Monday, 25 September 2017

How to protect your PC from CCleaner hack

How to ensure your PC is safe following an August CCleaner attack that affects 2.27 million users.

CCleaner has been hacked, it has emerged, putting some 2.27 million PC users at risk. CCleaner is a clean-up utility, so the last thing users would expect it to do is add malware to their computers.

The malware, which has been present in the software for the past month, sends various data such as the computer name, IP address, and lists of installed and active software and network adapters to a server in the US.

Piriform, the company behind CCleaner, is adamant that no sensitive data has been targeted, and confirms that it has now shut down this server before any known harm could be done.

How to protect your PC from the CCleaner hack

The good news is that Piriform has already fixed the vulnerability, taken down the server and, for those running the Cloud version (1.07.3191) of its software, the update has been automated.

However, those running the standard version will want to ensure they have updated to the latest version, particularly if they downloaded it in the past month.

The affected software is CCleaner 5.33.6162 (32-bit). Users should ensure they are running version 5.34 or higher.

You can download the latest version of CCleaner from Piriform's website.

If you would rather uninstall CCleaner from Windows 10 go to Start, Settings, System, Apps & Features, then find it in the list and select Uninstall.

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How to move to SD card on Android



We explain how to move apps to an SD card, and how to store files and photos on a memory card in an Android phone or tablet.

Many cheap Android phones come with a paltry 4 or 8GB of storage, and even 16GB isn't really enough for lots of apps, high-resolution photos and videos, plus a music library. Fortunately, the vast majority of Android phones have a memory card slot, into which you can slot an inexpensive microSD card.

What you need to know about microSD

Before you buy one, check what capacity your phone will support. Flagship phones tend to accommodate 128GB or higher, but many cheap Androids accept only 32GB. To be fair, 32GB will be enough for most people. We've tested and rated all the best microSD cards.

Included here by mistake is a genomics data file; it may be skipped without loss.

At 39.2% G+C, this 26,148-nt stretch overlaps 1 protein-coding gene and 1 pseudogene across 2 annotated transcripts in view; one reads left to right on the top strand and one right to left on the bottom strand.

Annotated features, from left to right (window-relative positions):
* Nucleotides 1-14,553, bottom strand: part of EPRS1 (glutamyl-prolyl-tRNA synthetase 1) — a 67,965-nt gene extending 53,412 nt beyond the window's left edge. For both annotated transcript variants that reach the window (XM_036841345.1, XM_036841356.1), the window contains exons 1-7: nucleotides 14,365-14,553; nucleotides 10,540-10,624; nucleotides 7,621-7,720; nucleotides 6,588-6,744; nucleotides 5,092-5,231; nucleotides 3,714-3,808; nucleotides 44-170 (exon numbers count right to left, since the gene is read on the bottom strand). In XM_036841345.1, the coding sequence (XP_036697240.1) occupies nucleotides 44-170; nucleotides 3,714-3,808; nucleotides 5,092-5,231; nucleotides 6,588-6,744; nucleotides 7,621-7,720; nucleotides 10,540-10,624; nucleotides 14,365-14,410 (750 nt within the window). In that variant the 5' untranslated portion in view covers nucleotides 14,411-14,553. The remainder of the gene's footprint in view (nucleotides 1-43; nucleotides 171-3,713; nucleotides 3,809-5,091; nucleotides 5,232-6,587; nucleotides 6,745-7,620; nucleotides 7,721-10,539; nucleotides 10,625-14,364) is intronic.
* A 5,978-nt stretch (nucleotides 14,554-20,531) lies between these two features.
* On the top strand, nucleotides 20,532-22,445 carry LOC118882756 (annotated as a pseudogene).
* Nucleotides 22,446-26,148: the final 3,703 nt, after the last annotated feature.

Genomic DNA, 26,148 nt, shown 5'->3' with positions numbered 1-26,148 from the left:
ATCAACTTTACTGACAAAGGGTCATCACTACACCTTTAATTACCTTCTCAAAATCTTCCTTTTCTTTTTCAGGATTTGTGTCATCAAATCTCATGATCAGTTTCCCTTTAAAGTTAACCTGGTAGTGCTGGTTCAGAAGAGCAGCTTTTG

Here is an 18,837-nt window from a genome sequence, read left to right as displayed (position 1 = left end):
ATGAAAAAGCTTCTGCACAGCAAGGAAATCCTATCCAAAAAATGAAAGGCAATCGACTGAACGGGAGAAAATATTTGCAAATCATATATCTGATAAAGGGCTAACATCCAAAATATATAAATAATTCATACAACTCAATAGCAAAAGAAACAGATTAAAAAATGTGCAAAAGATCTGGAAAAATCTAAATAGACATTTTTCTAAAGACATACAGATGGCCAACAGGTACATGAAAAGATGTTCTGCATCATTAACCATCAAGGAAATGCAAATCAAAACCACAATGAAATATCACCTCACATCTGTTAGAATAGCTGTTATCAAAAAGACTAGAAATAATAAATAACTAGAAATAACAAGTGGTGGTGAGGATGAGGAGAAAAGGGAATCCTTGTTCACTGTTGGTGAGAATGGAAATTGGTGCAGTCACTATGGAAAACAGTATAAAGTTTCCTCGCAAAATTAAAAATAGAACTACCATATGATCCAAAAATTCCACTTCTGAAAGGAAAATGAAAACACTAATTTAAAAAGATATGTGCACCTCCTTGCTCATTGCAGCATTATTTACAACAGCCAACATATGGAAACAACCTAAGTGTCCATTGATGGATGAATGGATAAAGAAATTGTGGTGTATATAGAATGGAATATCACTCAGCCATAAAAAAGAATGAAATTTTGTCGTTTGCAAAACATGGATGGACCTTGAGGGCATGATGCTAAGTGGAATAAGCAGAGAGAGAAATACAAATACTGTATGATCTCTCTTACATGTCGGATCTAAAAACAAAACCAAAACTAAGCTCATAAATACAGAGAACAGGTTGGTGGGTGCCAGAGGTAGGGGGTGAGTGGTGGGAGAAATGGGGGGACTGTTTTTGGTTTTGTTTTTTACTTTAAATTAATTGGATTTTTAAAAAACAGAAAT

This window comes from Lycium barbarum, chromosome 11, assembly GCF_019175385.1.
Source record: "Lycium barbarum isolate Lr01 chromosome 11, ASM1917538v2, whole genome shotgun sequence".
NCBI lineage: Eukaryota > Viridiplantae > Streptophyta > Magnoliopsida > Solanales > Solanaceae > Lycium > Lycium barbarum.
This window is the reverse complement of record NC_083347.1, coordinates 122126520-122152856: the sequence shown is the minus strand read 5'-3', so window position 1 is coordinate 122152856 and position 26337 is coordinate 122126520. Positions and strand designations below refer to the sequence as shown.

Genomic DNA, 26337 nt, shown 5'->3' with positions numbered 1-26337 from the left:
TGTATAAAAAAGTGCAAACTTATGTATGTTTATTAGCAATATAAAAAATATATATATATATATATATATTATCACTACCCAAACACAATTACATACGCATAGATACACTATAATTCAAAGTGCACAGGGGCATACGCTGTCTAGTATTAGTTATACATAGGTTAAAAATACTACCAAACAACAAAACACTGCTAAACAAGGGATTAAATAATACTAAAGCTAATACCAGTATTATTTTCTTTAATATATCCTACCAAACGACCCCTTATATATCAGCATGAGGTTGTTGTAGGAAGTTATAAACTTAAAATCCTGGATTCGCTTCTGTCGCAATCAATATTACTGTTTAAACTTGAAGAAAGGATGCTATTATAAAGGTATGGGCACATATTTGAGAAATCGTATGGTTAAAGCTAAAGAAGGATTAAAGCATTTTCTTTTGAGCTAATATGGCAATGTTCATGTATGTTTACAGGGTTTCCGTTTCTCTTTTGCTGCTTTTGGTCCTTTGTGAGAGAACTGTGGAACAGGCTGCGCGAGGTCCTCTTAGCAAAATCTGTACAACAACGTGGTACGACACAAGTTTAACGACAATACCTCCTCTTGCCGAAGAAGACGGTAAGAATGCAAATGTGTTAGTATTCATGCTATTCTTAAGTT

Once you've got the microSD card, it's easy to set things up so that it becomes the default place for new apps, photos, videos, music and more. You can switch the storage location within your camera settings or Google Play Music settings, for example. But what about the stuff already clogging up your phone's internal storage?

How to move apps to SD card

First, let's clear up something important: not all apps can be moved to microSD, and some phones won't let you move apps to SD at all. This means phones with just 4- or 8GB of internal storage can still run into problems even with a microSD card if you download and use a lot of apps.

Whether or not an app can be moved to microSD is down to the app developer and, sometimes, the phone manufacturer.

The Galaxy S8 is one of several phones that does allow you to move apps to SD, but you should note that those apps won't be available when you remove the SD card. The screenshots below have been taken on a Galaxy S8 and may look a little different to what you're seeing on your own phone, but the process should be largely the same.

To move an app to the SD card select it in the Settings > Apps menu, then tap on Storage. If you are able to move the app to SD you will see a 'Change' button next to Storage used: Internal shared storage.

Here we've selected BBC iPlayer, which was not preinstalled on the phone and can be moved (preinstalled apps often cannot be moved). Also note our screenshot of Bixby Voice, however, which lacks this Change button and therefore can't be moved.

To move an app to SD tap the Change button and select the SD card option in the pop-up menu. You'll see a screen offering to export the app, warning you that you shouldn't remove the SD card while this is in progress. Tap Move. The transfer will then take place.

It's worth pointing out that many free apps are available that offer to automate this process for you. If you're concerned about storage then adding yet another app probably isn't the best idea, but you can always uninstall it once it has done its job.

Move to SD card greyed out

In older versions of Android you may find the option to Move to SD card will be greyed out, as is the case with the Amazon Music app that is preinstalled on this EE Harrier Mini. These apps cannot be moved to microSD.

Format SD as internal storage

Note that some phones require you to set the SD card as internal storage first, before you can migrate any data. The HTC U11 is an example so you'll need to find the microSD card in the storage section of the settings menu and 'Format as internal'. The process will be similar on other phones.

How to move photos, video, music and files to SD